He began writing articles and books about jogging and started a running club in Eugene for adult athletes. A new crop of athletic older people took up running as a result, leading to the creation of the masters athlete division in road races. Bowerman was a man with a vision. He wasn't just a coach of students–he inspired and coached people of all ages. Bowerman coached a ton of athletes in his 24 years at Oregon, but his most famous were Steve Prefontaine and Phil Knight.
Bowerman met Knight in 1957 when he was a runner under under his tutelage at Oregon. In 1964, Bowerman invested $500 in a handshake deal with Phil to create a running shoe company. Officially, Bowerman and Knight co-founded "Blue Ribbon Sports," on January 25, 1964. The company earned $8,000 in its first year selling a re-branded shoe made in Japan. In 1965, the company's sales had reached $20,000. In 1966, Blue Ribbon Sports opened its first retail store, located at 3107 Pico Boulevard in Santa Monica, so its employees no longer needed to sell inventory from the back of their cars.
By 1969, sales were $800,000.
The company officially changed its name to Nike, Inc. on May 30, 1971.
Bowerman became Nike's first Director of Research and Development. He designed the company's still popular Nike Cortez running shoe in 1968. Bowerman developed a number of shoes for Nike, but is probably best known in that arena for ruining his wife's waffle iron in the early 1970s while experimenting with the idea of waffle-ironed rubber to create a sole that was both lightweight and would have more traction.
As a coach, Bowerman was known for his obsession with better running shoes. He was convinced that if he could reduce the weight of his runners' shoes, they would turn in faster times. He also believed that custom-made shoes would cut down on blisters and reduce the overall drag on their energy for every ounce he could remove from the shoe. There was a lot of math involved in this effort. By Bowerman's calculation, removing one ounce from a shoe of a 6-foot tall runner would translate to a reduction of 55 pounds of lift (of their feet and legs) over a one-mile span. This is significant, and the idea was revolutionary at the time.
Bowerman's waffle-iron inspiration led to the introduction of the Nike "Moon Shoe" in 1972. The waffle tread was said to resemble the footprints astronauts left on the moon. Nike continued to expand, and sales hit $3 million in 1973. The next generation of the "Moon Shoe," which was called the "Waffle Trainer," debuted in 1974 and is credited with fueling the explosive growth of Nike. By 1979, Nike was the leading athletic shoe manufacturer in the United States, controlling half of the quickly expanding market. The company then introduced clothing to its product line, including a variety of shorts, running pants, and shirts. Soon they'd sponsor athletes like Michael Jordan and Tiger Woods. The rest is history, and money in the bank for Bowerman and Knight.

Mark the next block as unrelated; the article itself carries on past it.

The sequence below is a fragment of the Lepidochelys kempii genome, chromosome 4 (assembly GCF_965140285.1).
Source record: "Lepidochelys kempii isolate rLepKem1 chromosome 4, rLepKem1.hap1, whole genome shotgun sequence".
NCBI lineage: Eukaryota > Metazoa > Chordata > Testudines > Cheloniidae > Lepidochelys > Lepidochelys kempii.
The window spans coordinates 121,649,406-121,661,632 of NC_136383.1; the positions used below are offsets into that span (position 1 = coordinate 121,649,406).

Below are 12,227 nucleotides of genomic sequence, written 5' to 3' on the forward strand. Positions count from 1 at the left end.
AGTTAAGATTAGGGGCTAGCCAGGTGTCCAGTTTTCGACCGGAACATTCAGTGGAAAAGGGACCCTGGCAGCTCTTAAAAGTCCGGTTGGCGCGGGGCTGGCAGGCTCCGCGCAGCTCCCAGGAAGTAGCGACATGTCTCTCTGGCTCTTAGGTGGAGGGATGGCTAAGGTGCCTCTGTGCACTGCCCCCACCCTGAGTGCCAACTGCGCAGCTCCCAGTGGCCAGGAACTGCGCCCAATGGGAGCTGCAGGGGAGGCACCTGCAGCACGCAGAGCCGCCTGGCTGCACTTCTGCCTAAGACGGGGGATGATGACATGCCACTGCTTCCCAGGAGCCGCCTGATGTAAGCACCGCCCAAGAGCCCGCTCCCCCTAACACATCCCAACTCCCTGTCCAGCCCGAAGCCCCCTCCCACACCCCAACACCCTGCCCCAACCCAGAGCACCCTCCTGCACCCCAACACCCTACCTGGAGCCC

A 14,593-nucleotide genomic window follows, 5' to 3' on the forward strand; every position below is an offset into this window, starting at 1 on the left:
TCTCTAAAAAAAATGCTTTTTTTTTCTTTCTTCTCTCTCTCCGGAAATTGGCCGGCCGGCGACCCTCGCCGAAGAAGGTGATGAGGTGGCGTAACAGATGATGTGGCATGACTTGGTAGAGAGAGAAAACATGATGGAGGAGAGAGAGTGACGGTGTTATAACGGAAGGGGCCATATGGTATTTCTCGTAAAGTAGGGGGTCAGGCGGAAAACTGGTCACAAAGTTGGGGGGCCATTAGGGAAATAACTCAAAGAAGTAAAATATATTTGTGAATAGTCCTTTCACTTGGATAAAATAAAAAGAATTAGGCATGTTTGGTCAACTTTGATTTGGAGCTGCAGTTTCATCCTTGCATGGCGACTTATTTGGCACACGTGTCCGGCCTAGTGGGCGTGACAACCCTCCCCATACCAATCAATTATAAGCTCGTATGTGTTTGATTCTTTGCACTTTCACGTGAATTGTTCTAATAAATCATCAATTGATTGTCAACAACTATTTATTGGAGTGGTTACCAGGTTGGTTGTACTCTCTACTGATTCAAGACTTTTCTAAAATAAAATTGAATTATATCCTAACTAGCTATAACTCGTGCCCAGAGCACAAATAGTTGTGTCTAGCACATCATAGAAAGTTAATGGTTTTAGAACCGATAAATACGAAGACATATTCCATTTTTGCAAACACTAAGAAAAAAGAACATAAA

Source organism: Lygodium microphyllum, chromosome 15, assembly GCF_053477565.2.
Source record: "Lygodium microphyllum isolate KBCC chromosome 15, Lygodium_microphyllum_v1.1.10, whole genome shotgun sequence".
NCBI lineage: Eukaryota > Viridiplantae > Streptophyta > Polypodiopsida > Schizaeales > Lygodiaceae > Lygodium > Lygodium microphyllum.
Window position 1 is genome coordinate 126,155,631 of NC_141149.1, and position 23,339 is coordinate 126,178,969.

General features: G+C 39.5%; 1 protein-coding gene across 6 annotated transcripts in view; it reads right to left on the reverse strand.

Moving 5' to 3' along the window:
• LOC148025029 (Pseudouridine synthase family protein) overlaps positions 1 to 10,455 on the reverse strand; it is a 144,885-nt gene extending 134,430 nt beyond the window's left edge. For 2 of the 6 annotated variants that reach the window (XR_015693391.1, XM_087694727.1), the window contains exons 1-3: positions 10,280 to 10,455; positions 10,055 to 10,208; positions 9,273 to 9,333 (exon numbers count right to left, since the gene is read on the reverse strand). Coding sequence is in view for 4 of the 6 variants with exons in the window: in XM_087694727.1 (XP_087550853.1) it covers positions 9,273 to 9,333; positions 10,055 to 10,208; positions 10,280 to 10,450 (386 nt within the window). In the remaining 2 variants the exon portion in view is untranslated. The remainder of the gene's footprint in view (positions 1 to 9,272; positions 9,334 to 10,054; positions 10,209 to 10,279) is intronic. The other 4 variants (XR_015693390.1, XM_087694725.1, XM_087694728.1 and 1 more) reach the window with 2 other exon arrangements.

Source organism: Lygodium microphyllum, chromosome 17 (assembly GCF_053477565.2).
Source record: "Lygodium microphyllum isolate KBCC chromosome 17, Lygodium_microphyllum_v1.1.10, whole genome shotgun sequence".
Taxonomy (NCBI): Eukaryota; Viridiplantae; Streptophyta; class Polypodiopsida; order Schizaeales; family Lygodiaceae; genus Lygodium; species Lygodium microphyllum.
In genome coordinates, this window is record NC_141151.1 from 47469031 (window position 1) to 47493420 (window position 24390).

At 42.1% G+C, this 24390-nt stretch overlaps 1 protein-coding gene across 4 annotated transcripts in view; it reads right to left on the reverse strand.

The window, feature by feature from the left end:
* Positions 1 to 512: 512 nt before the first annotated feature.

Sadly, while Bowerman was experimenting with shoe design in the early 1970s, he worked in a small, unventilated space using glues and solvents with toxic ingredients. This caused nerve damage to his lower legs. Bowerman was no longer able to run at all, let alone in the shoes he'd given the world.
Show Me The Money!
So how much money did Bill eventually earn off the enormous success of Nike? Bowerman's original $500 investment had been converted into approximately 27.8 million shares. On the day Nike went public in 1980, those shares were worth $9 million. That's worth the same as roughly $25 million today, after adjusting for inflation.
When Bill passed away on December 24, 1999 at the age of 88, his shares were worth $300 million (roughly $420 million after adjusting for inflation). If Bill had managed to be alive today, he would be 104-years-old, and his Nike stock (assuming he never sold a share) would be worth $2.5 billion. That's a hell of a gain on a $500 investment! And in case you're curious, Phil Knight is worth $22.5 billion today.
Just do it, indeed!